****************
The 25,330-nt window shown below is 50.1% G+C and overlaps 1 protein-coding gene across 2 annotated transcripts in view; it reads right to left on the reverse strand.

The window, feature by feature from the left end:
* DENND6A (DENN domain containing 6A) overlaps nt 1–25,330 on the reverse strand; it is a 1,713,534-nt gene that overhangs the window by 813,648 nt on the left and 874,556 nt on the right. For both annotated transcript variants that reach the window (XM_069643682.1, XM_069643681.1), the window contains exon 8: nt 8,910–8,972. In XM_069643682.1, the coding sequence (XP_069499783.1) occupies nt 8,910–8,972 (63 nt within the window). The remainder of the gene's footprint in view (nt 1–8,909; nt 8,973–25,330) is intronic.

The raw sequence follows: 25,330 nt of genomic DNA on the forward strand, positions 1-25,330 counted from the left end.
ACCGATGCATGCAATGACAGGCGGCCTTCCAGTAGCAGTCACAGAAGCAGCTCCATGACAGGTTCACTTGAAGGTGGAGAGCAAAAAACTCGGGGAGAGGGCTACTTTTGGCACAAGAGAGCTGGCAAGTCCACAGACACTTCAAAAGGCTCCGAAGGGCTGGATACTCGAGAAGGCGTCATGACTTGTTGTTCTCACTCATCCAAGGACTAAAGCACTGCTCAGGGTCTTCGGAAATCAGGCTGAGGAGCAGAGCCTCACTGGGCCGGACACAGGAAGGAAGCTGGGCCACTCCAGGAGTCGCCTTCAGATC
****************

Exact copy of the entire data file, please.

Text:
The 25,330-nt window shown below is 50.1% G+C and overlaps 1 protein-coding gene across 2 annotated transcripts in view; it reads right to left on the reverse strand.

The window, feature by feature from the left end:
* DENND6A (DENN domain containing 6A) overlaps nt 1–25,330 on the reverse strand; it is a 1,713,534-nt gene that overhangs the window by 813,648 nt on the left and 874,556 nt on the right. For both annotated transcript variants that reach the window (XM_069643682.1, XM_069643681.1), the window contains exon 8: nt 8,910–8,972. In XM_069643682.1, the coding sequence (XP_069499783.1) occupies nt 8,910–8,972 (63 nt within the window). The remainder of the gene's footprint in view (nt 1–8,909; nt 8,973–25,330) is intronic.

The raw sequence follows: 25,330 nt of genomic DNA on the forward strand, positions 1-25,330 counted from the left end.
ACCGATGCATGCAATGACAGGCGGCCTTCCAGTAGCAGTCACAGAAGCAGCTCCATGACAGGTTCACTTGAAGGTGGAGAGCAAAAAACTCGGGGAGAGGGCTACTTTTGGCACAAGAGAGCTGGCAAGTCCACAGACACTTCAAAAGGCTCCGAAGGGCTGGATACTCGAGAAGGCGTCATGACTTGTTGTTCTCACTCATCCAAGGACTAAAGCACTGCTCAGGGTCTTCGGAAATCAGGCTGAGGAGCAGAGCCTCACTGGGCCGGACACAGGAAGGAAGCTGGGCCACTCCAGGAGTCGCCTTCAGATC